Apart from participating in the lectures, students, working in groups, will have to approach and examine important archaeological monuments/sites/on-going excavations of Greece, dated from the Prehistoric to the Byzantine times. After taking interviews from inhabitants, tourists and passers-by moving around and interacting with the aforementioned landmarks, students are expected to offer their own interpretation of the public’s perception of the Past.

Digital Documentation of Archaeological Monuments and Sites

This lab course will introduce the students to the principles of descriptive geometry, the historical and theoretical background of applied technology in architecture, as well as hands-on training in direct and indirect surveying techniques (instruments, techniques, field applications), digital technologies in cultural heritage (digitization theory, 3D Digitization of objects, monuments, sites by using digital photogrammetry, specialized software, and laser techniques), and use of cultural databases, metadata schemas and international standards (technologies for cultural heritage presentation, dissemination, interactive and immersive experience).

The Topography and Monuments of Ancient Athens

This seminar will focus on ancient Athens, the most renowned ancient city in the world: the cradle of democracy and birthplace of rhetoric, philosophy, historiography, drama and theater, classical art and architecture (5th/4th centuries BC), and home of the first modern Olympic Games (AD 1896). The course aims to familiarize the students with the long history and complex archaeology of Athens. Topics include in-depth analysis of major architectural complexes and public monuments, with special emphasis on the Acropolis and the Parthenon, the Athenian Agora, Areopagus, and Pnyx; Athenian temple architecture and important Attic sanctuaries; public works and buildings; domestic architecture; cemeteries and funerary architecture. Athenian sculpture, ceramics, and painting will be also examined (materials and techniques, iconography and styles, Athenian masters and their schools). The seminar will produce a reconstruction of public, civic, and private everyday life, religious festivals, function of public buildings and democratic institutions, art and politics, historical contextualization of the Athenian miracle and its golden age with special consideration of ancient literary sources (including inscriptions and translated readings from Pausanias, Thucydides, Aristotle, Euripides, Aristophanes, Plutarch).

Archaeological Field Trips

This is a unique course taught on-site during faculty-led weekend field trips to various archaeological sites, historical landscapes and museums in Greece. This course aims to familiarize the students with key ancient cities, monuments, masterpieces of art, and the history of ancient Greece. One-day field trips will include locations in the region of the Peloponnese (Olympia, Pylos, Corinth, Tiryns, Nafplio, Argos, Epidaurus, Sparta-Mystras, Monemvasia, Mani-Methoni-Koroni, Aegina, Hydra-Spetses), and Sterea (Delphi, Thebes, Orchomenos/Glas, Euboea). Extended weekend excursions (3-4 days) may include Athens, Crete (Knossos, Archanes, Malia, Phaistos, Idaion Cave, Spinalonga, Hiraklio, Rethymno, Hagios Nikolaos), Cyclades (Santorini-Mykonos/Delos or Melos), Central Greece (Volos, Mt Pelion, Meteora) or Western Greece (Dodona, Ioannina, Zagoria, Lefkada), and Northern Greece (Thessaloniki, Veria, Edessa, Vergina, Pella). Students have the option to audit the course or to receive full academic credit by completing successfully all relevant coursework (site presentations and papers).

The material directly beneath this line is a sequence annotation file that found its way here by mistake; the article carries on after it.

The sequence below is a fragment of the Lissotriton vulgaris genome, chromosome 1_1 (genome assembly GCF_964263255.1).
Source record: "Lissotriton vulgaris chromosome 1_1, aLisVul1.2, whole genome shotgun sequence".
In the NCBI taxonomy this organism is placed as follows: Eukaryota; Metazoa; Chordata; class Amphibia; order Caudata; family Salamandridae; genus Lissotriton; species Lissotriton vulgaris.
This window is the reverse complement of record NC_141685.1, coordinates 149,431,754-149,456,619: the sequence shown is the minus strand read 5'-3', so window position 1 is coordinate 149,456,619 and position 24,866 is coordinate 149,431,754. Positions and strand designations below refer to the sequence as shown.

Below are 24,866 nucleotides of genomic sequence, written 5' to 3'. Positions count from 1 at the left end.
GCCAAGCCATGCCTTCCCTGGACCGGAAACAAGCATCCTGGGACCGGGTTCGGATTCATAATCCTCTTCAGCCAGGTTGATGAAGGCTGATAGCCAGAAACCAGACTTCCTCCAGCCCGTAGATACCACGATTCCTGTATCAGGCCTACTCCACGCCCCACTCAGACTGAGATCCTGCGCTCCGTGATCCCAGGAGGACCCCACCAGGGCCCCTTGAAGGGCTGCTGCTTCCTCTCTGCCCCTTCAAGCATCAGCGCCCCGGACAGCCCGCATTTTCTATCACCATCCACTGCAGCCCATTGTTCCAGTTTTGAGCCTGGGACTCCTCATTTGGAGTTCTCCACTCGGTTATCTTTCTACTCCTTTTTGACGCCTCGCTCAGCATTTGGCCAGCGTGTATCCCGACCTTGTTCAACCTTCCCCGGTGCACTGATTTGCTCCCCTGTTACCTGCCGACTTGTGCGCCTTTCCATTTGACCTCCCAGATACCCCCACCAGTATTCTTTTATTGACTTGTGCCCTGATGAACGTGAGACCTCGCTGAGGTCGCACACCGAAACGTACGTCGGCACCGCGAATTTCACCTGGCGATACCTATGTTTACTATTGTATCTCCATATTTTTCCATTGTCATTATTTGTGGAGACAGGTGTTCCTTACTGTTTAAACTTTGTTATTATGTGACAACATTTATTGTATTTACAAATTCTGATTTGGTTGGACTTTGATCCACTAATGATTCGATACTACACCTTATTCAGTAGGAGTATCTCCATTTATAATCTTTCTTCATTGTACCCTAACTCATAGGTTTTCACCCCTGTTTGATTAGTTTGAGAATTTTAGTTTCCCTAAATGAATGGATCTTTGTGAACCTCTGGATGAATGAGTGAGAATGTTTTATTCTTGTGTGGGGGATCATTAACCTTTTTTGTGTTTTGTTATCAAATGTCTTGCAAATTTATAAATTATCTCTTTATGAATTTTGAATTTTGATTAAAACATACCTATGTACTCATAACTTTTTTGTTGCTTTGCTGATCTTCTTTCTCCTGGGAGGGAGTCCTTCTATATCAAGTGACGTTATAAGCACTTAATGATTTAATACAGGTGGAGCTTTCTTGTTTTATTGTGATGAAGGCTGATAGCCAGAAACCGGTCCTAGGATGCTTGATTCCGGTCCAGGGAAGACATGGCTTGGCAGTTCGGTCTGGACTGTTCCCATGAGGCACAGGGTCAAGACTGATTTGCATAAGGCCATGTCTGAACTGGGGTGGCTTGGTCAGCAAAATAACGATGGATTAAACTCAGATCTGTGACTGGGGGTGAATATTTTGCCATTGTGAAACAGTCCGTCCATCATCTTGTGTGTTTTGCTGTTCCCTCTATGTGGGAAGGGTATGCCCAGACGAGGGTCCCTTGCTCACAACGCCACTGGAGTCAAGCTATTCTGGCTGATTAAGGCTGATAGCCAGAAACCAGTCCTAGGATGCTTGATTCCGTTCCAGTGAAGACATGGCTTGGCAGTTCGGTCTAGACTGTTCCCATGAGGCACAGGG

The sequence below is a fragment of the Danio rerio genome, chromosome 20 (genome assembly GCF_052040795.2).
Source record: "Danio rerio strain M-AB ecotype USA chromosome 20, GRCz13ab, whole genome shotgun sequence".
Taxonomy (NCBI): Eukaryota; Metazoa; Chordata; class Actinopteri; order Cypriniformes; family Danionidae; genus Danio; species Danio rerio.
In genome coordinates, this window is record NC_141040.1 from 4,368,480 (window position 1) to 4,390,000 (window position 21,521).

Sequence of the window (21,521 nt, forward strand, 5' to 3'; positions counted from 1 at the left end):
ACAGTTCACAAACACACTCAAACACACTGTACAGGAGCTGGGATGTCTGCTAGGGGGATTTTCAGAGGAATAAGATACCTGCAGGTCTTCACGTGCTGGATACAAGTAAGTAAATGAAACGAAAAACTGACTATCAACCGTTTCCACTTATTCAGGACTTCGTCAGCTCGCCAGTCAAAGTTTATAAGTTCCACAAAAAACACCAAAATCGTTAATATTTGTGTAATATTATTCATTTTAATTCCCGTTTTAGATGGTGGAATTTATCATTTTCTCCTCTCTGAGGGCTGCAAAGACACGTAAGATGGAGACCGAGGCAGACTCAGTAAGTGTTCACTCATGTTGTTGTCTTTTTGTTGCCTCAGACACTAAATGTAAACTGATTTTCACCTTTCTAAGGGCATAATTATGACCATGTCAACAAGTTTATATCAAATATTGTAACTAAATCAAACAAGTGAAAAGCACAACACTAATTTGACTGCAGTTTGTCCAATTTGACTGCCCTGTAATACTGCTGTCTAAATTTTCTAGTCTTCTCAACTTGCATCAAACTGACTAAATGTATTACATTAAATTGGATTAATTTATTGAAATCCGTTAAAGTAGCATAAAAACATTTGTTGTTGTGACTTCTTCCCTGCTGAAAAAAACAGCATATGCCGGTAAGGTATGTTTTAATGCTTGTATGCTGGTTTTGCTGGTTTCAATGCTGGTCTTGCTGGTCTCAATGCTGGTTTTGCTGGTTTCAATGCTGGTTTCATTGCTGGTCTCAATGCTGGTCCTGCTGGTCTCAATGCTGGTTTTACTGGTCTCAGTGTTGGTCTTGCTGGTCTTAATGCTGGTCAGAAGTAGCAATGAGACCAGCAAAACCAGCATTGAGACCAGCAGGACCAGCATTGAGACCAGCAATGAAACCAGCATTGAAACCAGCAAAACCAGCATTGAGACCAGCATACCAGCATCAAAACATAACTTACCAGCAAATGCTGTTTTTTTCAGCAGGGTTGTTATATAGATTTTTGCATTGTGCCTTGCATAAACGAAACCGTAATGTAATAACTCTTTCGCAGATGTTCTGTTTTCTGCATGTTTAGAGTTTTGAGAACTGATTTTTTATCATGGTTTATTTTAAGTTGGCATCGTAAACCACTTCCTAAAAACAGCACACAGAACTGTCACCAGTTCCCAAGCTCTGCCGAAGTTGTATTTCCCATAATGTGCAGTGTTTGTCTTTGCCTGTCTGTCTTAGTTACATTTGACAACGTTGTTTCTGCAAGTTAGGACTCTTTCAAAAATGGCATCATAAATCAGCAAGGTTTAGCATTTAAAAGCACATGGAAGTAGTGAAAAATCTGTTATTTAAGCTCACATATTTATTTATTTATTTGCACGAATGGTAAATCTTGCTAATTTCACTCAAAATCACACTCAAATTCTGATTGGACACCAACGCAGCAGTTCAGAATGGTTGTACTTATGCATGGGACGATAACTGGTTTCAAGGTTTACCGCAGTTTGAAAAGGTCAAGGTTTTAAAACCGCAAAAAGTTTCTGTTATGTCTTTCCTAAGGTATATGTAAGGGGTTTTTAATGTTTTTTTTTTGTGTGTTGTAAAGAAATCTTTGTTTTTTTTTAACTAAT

Cost Breakdown

Spring Semester Program cost of $14,959 includes:

  • Tuition for four courses
  • Lodging
  • Advising
  • Entrance fees to museums & archaeological sites
  • Local transportation & travel
  • Special events (guest lectures, activities, and performances)
  • Health Insurance
  • Administrative fees

Maymester Program cost of $4,500 includes:

  • Tuition for one course
  • Lodging
  • Advising
  • Local transportation & travel
  • Health Insurance
  • Administrative fees

Summer Program cost of $5,100 includes: 

  • Tuition for one course
  • Lodging
  • Advising
  • Entrance fees to museums & archaeological sites
  • Local transportation & travel
  • Health insurance
  • Administrative fees

The program fees do not include:

  • Study abroad application fee
  • Roundtrip airfare
  • Personal expenses
  • Meals

Application Information

To apply for the program, go to Symplicity (and make an account). Type in "Greek Odyssey" or "Mycenae" into the search bar under Programs.

If interested, please fill out this survey:  https://uscips.wufoo.com/forms/rzrs8gf12pnpc1/ and further instructions will be emailed to you. The application deadline is December 1, 2018 for Spring and March 15, 2019 for Summer and Maymester.

For More Information

Contact Jenna Chudzicki at jennarc@mailbox.sc.edu.

Visit http://acamycenae.org/ for more information on The American Center for Archaeology at Mycenae.